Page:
Distinctives of African Theology in Britain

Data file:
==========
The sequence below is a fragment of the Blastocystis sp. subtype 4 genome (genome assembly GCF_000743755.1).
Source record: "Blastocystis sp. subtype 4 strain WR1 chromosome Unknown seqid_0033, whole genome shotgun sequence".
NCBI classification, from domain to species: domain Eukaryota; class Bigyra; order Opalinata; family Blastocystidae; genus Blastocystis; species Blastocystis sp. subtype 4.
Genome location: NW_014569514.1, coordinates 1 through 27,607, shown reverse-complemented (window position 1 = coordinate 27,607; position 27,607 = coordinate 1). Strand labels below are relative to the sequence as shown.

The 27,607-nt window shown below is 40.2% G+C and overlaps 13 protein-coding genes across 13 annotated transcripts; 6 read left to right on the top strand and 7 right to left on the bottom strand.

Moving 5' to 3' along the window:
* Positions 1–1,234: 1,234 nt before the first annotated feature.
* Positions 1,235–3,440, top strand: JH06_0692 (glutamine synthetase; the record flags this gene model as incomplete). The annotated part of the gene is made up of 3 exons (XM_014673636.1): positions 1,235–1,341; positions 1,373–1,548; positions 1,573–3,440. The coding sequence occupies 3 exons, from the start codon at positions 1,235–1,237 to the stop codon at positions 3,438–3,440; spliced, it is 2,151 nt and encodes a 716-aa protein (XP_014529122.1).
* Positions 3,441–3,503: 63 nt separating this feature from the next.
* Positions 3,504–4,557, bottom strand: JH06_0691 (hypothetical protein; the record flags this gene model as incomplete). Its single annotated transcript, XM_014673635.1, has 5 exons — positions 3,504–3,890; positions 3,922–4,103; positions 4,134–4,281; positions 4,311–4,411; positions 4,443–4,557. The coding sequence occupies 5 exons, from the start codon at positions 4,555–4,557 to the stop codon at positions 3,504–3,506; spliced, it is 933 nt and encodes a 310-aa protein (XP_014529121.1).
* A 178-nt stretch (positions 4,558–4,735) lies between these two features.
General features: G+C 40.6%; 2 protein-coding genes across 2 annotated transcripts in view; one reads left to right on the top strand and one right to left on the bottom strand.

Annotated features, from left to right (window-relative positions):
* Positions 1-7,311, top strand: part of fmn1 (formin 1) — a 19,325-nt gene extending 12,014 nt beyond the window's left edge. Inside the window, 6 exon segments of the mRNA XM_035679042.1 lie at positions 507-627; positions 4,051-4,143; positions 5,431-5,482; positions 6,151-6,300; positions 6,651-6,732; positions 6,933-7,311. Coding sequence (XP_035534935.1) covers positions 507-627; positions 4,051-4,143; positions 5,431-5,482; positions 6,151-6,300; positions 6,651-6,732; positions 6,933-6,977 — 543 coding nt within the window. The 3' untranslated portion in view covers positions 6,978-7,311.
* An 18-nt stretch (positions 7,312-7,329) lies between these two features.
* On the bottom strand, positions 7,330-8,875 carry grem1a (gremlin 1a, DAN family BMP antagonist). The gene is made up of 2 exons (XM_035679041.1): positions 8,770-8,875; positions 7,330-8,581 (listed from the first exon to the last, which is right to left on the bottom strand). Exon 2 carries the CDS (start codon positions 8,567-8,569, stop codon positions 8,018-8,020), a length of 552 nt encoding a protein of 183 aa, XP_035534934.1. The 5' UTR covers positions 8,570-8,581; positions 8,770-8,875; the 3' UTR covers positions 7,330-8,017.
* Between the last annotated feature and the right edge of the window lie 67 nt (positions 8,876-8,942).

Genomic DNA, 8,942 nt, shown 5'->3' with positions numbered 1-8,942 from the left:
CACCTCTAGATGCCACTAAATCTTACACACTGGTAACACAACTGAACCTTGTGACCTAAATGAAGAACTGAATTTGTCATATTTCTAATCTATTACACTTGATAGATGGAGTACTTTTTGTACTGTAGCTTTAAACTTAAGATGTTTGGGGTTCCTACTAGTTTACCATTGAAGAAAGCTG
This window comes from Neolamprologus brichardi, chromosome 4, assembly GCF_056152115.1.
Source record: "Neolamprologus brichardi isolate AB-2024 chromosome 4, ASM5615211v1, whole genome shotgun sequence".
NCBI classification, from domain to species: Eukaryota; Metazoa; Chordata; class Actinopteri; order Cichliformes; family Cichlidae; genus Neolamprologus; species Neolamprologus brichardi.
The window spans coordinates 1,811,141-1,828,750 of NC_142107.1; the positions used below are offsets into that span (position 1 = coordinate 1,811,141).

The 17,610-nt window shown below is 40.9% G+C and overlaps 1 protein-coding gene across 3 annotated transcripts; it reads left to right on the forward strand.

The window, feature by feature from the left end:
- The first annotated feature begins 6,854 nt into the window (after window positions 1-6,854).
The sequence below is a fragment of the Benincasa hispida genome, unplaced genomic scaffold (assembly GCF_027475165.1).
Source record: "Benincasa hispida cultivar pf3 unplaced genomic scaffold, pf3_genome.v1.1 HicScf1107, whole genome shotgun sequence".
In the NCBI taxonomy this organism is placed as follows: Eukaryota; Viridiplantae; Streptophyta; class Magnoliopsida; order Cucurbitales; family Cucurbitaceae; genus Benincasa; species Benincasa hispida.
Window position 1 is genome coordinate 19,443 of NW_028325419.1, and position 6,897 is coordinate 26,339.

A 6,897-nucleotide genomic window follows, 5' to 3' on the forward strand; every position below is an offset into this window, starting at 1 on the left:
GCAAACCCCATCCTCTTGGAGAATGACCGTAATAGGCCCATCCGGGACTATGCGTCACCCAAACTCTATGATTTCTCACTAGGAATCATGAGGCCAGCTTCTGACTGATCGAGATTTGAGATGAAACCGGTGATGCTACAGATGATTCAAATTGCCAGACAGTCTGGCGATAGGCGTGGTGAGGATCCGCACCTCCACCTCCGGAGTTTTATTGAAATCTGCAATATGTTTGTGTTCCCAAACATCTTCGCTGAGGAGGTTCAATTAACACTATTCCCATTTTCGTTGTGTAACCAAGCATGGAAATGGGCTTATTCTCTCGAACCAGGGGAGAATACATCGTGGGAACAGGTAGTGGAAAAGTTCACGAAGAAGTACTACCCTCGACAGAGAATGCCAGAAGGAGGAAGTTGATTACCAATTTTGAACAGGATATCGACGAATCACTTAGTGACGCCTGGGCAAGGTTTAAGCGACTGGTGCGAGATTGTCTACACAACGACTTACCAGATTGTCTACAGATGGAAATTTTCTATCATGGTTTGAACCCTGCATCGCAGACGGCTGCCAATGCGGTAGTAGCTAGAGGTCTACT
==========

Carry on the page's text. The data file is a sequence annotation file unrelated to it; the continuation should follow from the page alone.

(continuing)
African theology has come a long way since its emergence in the African post colonial era of the late 1960s. Back then, its main pre-occupation as articulated in West Africa or Anglo-phone West African countries was the inculturation of Christianity to African worldviews. The particular concern of this discourse considered the nature of African Traditional Religion (ATR) and its relationship of continuity rather than discontinuity with the Christian faith. Part of the argument was that just as the Jewish religion was a Praeparatio Evangelica (Preparation of the Gospel), that is, Judaism prepared the way for the gospel to be received so did ATR prepared Africans for the reception of the Gospel. This makes Christianity a continuation rather than a discontinuation of ATR.  While various African theologians articulated this point of view, nevertheless their voices were far from identical.  The exponents of this new theology who were pioneers of their time are the late Professor Bolaji Idowu (1913-1993), former head of department of Religious Studies, University of Ibadan, Nigeria and former Primate of the Methodist Church in Nigeria), Christian Baeta (1908-1994), former head of department of Religious Studies, University of Ghana, Professor John S Mbiti, An Anglican Canon and former director of World Council of Churches Ecumenical Institute, the late Professor Kwesi Dickson (1929-2005), former President of the Methodist Church in Ghana and Professor of New Testament at the University of Ghana, Legon and the late Canon Professor Harry Sawyerr (1909-1987), former principal of Fourah Bay College in Freetown, and former Vice Chancellor of University of Sierra Leone.